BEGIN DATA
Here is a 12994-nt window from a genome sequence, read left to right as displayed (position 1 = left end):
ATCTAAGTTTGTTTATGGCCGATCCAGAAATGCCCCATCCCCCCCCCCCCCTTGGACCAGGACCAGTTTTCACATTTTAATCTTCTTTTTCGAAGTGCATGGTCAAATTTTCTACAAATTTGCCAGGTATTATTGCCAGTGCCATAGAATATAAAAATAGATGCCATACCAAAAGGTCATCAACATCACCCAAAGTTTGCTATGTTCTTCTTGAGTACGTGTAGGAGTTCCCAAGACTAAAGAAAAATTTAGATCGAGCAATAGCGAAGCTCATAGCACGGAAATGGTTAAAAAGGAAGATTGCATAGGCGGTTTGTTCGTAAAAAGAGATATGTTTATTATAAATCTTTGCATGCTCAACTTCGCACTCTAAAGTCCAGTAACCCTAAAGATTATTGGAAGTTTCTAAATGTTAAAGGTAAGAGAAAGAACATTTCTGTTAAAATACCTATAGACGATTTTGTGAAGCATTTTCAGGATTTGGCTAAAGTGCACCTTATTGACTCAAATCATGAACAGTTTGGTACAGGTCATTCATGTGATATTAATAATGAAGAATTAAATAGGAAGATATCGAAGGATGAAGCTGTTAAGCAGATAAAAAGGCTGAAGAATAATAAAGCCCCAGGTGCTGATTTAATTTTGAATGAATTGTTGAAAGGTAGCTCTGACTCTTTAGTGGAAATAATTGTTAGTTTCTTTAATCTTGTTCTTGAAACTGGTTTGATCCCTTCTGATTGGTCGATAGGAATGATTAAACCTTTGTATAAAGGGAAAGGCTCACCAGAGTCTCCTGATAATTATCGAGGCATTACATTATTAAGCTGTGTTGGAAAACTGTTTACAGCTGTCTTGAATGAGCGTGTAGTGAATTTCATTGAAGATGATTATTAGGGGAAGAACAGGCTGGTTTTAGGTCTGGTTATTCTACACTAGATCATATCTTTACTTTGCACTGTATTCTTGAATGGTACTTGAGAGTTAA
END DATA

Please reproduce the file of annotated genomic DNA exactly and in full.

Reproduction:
Here is a 12994-nt window from a genome sequence, read left to right as displayed (position 1 = left end):
ATCTAAGTTTGTTTATGGCCGATCCAGAAATGCCCCATCCCCCCCCCCCCCTTGGACCAGGACCAGTTTTCACATTTTAATCTTCTTTTTCGAAGTGCATGGTCAAATTTTCTACAAATTTGCCAGGTATTATTGCCAGTGCCATAGAATATAAAAATAGATGCCATACCAAAAGGTCATCAACATCACCCAAAGTTTGCTATGTTCTTCTTGAGTACGTGTAGGAGTTCCCAAGACTAAAGAAAAATTTAGATCGAGCAATAGCGAAGCTCATAGCACGGAAATGGTTAAAAAGGAAGATTGCATAGGCGGTTTGTTCGTAAAAAGAGATATGTTTATTATAAATCTTTGCATGCTCAACTTCGCACTCTAAAGTCCAGTAACCCTAAAGATTATTGGAAGTTTCTAAATGTTAAAGGTAAGAGAAAGAACATTTCTGTTAAAATACCTATAGACGATTTTGTGAAGCATTTTCAGGATTTGGCTAAAGTGCACCTTATTGACTCAAATCATGAACAGTTTGGTACAGGTCATTCATGTGATATTAATAATGAAGAATTAAATAGGAAGATATCGAAGGATGAAGCTGTTAAGCAGATAAAAAGGCTGAAGAATAATAAAGCCCCAGGTGCTGATTTAATTTTGAATGAATTGTTGAAAGGTAGCTCTGACTCTTTAGTGGAAATAATTGTTAGTTTCTTTAATCTTGTTCTTGAAACTGGTTTGATCCCTTCTGATTGGTCGATAGGAATGATTAAACCTTTGTATAAAGGGAAAGGCTCACCAGAGTCTCCTGATAATTATCGAGGCATTACATTATTAAGCTGTGTTGGAAAACTGTTTACAGCTGTCTTGAATGAGCGTGTAGTGAATTTCATTGAAGATGATTATTAGGGGAAGAACAGGCTGGTTTTAGGTCTGGTTATTCTACACTAGATCATATCTTTACTTTGCACTGTATTCTTGAATGGTACTTGAGAGTTAA